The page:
When it comes to web solutions, websites, web applications or any combination of these, it has become increasingly clear to me over the years that we are dealing with 3 very different sets of expectations, understanding and objectives. Be assured, not everyone will be singing from the same song sheet. If you are the web professional in this scenario then it will be useful to be aware of this so you can manage the situation. If you are either of the other two parties in this set-up it may be useful to educate yourself a little . In a follow up post I hope to suggest a few strategies for dealing with this revelation, but for now lets just explain a little about each stakeholder
I am talking about the business owner, or their representative. In short the person or persons who have commissioned the website to be built.
What characterises the client
- High expectations, but with no understanding of the process required to attain these expectations
- The desire for a quality, cheap solution in a short period of time – (can’t have all three!)
- Wants (a) even though they actually need (b & c) – often refers to a website they have seen believing it is the answer to all their problems, unaware that much better solutions often exist.
- No interest in problems until after they happen – not quick to take on-board warnings and often see these as an indication of pessimism or a ploy to squeeze them for more money.
The web company
Here I refer to any company who’s business it is to provide web solutions to the client. More specifically I suppose I mean those responsible for the day to day running of the web company and not the actual creative team or developers. Some people refer to them as management
What characterises the web company
- Wants as little hassle as possible – isn’t there some sort of “magic bullet” web solution that cuts out all the hassle?
- The desire to be able to generate cashflow – invoices must be paid regularly to take care of the running of the business
- The desire for a “product” that they can resell, “off the shelf” – this makes good business sense, but is not always in the clients best interests.
- The desire to ultimately exceed the clients expectations and build relationships – repeat business and renewable revenue streams have been the goals of most businesses since the turn of the century and probably before.
The ethical web professional
I do not mean to imply that some web professionals are not ethical, that is not for me to say. All I want to illustrate is that some people in the industry care passionately about producing the best possible solution and others just go through the motions in order to get paid.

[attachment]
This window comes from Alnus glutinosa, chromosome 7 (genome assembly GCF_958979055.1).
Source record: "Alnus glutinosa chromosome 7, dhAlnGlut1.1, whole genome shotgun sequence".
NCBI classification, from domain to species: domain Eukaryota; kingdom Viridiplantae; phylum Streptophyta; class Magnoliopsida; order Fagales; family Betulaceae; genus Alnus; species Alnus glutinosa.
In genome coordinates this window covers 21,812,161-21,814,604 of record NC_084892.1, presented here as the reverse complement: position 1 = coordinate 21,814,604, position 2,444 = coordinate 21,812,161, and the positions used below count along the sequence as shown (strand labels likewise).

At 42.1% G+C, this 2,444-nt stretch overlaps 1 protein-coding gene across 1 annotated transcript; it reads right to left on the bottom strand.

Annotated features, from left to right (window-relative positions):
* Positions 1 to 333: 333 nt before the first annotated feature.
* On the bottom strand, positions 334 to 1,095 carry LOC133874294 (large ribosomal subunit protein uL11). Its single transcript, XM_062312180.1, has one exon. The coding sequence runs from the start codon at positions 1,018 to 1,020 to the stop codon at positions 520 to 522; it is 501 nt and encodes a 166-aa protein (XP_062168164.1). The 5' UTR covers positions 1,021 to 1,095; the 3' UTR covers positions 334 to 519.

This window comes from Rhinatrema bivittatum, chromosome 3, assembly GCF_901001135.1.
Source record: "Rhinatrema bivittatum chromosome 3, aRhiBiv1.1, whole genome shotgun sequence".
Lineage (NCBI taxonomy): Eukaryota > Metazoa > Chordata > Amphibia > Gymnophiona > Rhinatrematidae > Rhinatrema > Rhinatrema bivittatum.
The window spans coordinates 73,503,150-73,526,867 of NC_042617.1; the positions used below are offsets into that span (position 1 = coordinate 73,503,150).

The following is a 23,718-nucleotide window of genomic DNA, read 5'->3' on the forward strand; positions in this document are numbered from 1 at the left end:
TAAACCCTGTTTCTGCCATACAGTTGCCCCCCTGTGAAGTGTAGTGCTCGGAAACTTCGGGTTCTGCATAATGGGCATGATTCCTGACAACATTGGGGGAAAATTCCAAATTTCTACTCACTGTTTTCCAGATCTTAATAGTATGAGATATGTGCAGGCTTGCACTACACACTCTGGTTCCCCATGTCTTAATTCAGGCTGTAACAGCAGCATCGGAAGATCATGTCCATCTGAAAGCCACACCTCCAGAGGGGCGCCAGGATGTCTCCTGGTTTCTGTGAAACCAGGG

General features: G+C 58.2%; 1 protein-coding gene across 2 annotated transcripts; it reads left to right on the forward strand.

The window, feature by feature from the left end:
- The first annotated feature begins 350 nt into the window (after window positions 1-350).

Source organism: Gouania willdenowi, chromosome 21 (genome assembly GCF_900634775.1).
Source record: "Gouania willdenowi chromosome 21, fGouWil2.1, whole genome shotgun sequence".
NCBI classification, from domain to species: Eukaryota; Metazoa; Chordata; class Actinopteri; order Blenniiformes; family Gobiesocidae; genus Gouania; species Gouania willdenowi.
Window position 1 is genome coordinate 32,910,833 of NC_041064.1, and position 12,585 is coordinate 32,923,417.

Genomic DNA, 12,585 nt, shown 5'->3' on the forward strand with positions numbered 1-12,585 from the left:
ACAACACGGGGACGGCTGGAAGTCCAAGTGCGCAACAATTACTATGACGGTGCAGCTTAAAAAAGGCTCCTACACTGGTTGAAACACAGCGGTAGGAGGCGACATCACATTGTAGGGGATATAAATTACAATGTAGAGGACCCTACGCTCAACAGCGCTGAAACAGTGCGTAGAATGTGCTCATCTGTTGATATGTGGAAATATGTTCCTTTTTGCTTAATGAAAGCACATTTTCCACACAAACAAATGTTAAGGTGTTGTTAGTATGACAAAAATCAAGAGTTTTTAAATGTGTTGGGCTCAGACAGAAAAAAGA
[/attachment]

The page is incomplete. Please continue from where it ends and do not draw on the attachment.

What characterises the ethical web professional
- An understanding that each project is unique and must be treated as such. – There is no such thing as a one solution fits all approach. Don’t let anyone tell you differently.
- Is rarely concerned with the day to day issues such as building client relationships or cash flow and invoicing strategies (unless of course you are a freelancer or run your own business in which case this is paramount).
- Wants to make sure all clients decisions are made based on full information. – If we are sure you have understood all the information presented then any decision you make is of course the right one, until then we will continue to try and communicate this information and make our recommendations.
- Wants to make sure they themselves are in possession of all information and content in order to provide the best possible solution. We cannot provide you with the solution you deserve unless we are in possession of all the information we need. It may seem annoying and unnecessary to you, but trust me it is in your interests to deliver it to us.
- Wants the best solution for all their clients first and foremost, obviously the success or failure of our clients website will reflect on us.
- Is aware of the difficulty in managing these three diverse and often conflicting stakeholders
Well I suppose the point of this post is just to identify that there are often 3 and at least 2 different takes on the whole web development/web design process. There is no better way to resolve these issues than to educate and communicate effectively. I hope this is a good place to start.